Wednesday, September 19, 2018

Books are more than just the words on the page.

I’ve been thinking a lot about books as physical objects lately.

One thing I’ve been thinking about is how they have been used in ways they were not intended. 

In the English class I’m taking right now we are learning about the Exeter Book, which is an anthology of Anglo-Saxon literature made from vellum that is around a thousand years old. Researchers have performed analysis on the book itself and found traces of beer on it and particles in grooves on the book that suggest it was used as a board for cutting cheese at one point.

The office I’m editing this post in had a book propping up the leg of a wiggly table for several years before it was removed.

Even when books are used the way they were intended, there’s a lot to consider and appreciate about their form.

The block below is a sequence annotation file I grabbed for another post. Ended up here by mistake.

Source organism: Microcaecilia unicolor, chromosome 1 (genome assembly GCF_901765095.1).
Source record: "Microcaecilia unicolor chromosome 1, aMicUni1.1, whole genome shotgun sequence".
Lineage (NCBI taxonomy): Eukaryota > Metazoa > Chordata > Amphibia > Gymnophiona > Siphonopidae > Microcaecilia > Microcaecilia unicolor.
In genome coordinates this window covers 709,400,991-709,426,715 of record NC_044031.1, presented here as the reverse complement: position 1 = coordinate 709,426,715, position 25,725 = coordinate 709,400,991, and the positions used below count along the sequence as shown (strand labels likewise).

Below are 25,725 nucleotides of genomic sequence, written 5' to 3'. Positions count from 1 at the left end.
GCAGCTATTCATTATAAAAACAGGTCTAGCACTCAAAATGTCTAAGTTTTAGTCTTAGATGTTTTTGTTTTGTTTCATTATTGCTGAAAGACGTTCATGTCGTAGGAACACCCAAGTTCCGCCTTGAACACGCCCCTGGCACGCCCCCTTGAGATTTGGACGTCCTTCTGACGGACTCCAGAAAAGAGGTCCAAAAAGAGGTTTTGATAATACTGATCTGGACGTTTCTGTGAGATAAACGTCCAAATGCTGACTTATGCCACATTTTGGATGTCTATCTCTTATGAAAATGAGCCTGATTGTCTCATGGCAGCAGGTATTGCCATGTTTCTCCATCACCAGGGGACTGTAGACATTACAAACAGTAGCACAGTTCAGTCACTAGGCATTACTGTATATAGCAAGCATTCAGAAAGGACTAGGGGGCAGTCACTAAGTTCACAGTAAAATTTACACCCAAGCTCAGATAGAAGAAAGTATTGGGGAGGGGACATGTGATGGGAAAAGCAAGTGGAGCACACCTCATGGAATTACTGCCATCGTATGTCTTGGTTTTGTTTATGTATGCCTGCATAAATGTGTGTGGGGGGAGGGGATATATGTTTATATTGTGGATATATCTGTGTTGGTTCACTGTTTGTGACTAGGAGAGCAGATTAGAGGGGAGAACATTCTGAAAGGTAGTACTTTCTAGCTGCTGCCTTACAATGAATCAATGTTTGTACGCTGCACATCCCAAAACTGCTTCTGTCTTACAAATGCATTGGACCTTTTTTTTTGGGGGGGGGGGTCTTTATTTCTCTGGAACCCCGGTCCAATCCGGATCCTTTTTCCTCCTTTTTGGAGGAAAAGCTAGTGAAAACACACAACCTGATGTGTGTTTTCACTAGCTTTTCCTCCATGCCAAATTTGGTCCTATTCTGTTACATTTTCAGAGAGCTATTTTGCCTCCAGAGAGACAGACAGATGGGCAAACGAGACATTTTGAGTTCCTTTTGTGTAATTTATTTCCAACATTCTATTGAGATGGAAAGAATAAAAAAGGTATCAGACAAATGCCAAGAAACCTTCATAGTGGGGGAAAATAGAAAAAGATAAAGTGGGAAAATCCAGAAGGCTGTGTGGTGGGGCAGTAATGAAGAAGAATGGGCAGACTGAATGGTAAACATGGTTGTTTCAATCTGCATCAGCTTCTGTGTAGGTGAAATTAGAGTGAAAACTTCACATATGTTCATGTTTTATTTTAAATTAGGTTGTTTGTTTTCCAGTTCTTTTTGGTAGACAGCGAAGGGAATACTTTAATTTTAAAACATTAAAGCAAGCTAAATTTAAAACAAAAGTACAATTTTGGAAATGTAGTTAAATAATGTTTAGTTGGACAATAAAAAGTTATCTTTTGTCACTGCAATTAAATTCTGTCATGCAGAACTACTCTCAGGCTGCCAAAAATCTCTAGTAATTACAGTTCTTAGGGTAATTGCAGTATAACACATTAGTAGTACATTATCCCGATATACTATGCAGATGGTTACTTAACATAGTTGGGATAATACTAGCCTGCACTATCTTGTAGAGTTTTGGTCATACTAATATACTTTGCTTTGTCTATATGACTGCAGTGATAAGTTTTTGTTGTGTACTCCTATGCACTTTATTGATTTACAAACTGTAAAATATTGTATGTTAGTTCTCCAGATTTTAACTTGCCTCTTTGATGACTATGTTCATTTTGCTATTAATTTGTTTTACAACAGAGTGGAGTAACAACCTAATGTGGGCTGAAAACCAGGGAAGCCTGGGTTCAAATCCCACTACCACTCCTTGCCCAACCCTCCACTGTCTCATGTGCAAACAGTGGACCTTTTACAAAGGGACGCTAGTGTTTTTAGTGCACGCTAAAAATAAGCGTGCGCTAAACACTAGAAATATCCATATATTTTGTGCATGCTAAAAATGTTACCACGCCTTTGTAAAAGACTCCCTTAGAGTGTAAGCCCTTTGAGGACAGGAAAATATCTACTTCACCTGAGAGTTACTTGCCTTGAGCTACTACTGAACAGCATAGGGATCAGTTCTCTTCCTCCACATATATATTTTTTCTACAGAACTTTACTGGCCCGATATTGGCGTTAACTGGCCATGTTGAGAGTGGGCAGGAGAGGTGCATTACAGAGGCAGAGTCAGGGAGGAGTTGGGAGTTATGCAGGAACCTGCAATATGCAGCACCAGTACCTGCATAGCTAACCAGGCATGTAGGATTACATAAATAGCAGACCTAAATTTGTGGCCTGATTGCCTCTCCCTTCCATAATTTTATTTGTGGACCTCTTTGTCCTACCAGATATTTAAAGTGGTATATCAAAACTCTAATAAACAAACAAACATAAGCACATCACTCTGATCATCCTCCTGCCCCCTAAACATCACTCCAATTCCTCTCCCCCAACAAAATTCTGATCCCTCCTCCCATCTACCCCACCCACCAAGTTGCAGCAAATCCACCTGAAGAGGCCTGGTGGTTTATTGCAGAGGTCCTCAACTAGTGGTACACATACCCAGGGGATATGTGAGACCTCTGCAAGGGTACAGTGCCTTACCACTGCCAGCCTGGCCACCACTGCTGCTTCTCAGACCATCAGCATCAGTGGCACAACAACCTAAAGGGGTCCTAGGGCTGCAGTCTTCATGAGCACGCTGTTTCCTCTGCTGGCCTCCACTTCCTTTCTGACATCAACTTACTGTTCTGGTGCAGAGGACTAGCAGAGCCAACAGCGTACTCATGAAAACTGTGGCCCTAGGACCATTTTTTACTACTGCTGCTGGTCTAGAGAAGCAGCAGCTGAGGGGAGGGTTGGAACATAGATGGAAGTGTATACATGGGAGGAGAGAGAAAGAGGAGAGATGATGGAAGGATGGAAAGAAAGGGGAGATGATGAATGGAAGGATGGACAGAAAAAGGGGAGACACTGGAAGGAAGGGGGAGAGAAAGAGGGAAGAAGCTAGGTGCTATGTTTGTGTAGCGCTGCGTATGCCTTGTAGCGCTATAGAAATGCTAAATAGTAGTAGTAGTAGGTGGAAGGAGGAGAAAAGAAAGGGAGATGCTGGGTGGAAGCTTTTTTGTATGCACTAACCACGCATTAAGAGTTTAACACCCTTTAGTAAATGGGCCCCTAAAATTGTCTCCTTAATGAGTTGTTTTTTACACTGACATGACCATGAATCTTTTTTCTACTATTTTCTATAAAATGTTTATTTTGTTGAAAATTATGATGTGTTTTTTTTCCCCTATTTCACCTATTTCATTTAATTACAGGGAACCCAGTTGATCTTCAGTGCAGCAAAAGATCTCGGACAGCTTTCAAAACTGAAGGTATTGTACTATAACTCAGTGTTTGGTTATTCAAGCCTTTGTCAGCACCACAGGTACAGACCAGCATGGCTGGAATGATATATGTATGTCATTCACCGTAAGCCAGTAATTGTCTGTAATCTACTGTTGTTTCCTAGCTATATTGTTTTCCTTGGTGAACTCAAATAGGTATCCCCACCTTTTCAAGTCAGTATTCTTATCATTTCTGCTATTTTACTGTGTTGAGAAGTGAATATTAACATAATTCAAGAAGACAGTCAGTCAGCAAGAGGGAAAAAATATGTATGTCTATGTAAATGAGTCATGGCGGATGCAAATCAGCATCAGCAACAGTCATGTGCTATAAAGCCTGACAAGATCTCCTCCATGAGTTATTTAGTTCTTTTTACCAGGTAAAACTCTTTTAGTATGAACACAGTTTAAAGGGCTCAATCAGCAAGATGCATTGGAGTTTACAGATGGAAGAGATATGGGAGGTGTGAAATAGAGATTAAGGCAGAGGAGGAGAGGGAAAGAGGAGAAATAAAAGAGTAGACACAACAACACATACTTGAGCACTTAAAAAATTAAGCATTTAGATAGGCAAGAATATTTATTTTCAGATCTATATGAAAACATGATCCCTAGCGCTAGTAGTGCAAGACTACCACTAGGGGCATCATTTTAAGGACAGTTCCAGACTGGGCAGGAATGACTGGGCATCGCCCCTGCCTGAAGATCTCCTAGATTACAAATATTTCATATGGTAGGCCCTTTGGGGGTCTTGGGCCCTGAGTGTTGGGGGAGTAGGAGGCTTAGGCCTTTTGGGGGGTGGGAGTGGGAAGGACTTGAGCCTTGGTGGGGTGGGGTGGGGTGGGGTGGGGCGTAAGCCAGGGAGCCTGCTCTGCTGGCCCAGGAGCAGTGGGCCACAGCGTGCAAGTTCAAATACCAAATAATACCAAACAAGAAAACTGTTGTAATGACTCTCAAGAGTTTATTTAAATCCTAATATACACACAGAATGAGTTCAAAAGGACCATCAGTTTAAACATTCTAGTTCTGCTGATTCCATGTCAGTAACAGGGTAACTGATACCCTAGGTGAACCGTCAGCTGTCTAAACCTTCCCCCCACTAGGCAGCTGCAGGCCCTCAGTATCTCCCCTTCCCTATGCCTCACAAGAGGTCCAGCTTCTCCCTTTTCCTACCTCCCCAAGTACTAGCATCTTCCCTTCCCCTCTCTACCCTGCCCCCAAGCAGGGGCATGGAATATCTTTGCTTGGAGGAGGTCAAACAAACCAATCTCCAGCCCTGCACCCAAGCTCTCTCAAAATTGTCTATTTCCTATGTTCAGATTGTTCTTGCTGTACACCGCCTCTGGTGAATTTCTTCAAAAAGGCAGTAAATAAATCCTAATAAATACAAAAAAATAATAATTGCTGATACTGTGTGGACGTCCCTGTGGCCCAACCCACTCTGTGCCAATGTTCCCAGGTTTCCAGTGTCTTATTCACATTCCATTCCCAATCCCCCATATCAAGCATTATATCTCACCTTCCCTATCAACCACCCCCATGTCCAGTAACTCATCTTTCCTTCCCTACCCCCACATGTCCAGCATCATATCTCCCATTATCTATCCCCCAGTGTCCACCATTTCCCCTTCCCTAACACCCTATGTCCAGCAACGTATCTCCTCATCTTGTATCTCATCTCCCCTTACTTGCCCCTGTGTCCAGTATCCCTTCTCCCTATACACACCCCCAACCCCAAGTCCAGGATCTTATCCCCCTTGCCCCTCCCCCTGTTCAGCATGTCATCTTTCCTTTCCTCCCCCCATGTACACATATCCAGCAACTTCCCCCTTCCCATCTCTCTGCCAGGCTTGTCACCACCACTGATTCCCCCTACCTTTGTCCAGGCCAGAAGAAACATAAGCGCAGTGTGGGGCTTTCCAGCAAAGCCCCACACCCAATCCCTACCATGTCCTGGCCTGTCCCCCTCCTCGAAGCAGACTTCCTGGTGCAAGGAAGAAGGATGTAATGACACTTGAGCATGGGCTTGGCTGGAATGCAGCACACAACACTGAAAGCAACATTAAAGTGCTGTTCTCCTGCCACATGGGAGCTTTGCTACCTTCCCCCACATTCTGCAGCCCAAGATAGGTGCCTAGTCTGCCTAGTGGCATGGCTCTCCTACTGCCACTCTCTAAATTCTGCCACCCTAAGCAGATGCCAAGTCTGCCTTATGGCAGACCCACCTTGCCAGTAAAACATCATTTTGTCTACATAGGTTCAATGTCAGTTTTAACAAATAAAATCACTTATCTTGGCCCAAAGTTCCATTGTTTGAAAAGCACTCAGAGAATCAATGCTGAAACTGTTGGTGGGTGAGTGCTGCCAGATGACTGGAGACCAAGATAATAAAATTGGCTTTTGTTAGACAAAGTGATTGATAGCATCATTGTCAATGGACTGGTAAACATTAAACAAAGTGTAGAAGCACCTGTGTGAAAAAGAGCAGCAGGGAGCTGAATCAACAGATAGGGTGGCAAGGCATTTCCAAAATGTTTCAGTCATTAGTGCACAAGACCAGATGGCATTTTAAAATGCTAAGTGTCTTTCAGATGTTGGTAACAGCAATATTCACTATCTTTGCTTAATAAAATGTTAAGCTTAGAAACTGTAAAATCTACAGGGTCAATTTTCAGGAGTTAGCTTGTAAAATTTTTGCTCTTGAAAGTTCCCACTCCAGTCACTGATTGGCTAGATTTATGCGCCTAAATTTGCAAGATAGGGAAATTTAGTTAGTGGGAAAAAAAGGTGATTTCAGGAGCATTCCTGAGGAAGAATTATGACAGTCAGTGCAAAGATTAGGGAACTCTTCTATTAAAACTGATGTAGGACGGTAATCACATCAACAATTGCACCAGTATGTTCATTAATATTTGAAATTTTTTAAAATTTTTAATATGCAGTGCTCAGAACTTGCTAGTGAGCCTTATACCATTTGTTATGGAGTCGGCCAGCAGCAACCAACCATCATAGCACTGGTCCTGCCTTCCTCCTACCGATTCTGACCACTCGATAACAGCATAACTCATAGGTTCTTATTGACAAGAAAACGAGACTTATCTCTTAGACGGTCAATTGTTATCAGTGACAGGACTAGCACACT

It’s funny. I’ve been a big reader my whole life, and, on the whole prefer print books to ebooks, but up until recently I hadn’t put much thought into the act of making the book itself.

Sure, I knew that most of the time books are released in hardcover first, followed by a paperback run, and I knew artist must put a lot of thought and effort into the cover design or image. It never occurred to me that there would be other designers working behind the scenes to make a book what it is when you see it in the bookstore.

I attended a publishing program in New York this summer and it was an amazingly in-depth overview of the publishing industry and what it entails. I already knew what people like editors, publicists, and literary agents were and did (though I learned an incredible amount of new things about those professions too) but one day we had a presentation on book production and it was so surprising to me because I’d never heard of it before.

Book production is essentially the creation of the book that you see in bookstores. The dimensions of a book, paper used for printing, whether or not the outsides of the pages are smooth or ridged or colored – all of this is the job of the book producer. And yes, the cover designer lays out the look of the book. But if the cover is embossed or has a cut out or the paper has a textured or holographic element to it? That’s the realm of the book production department.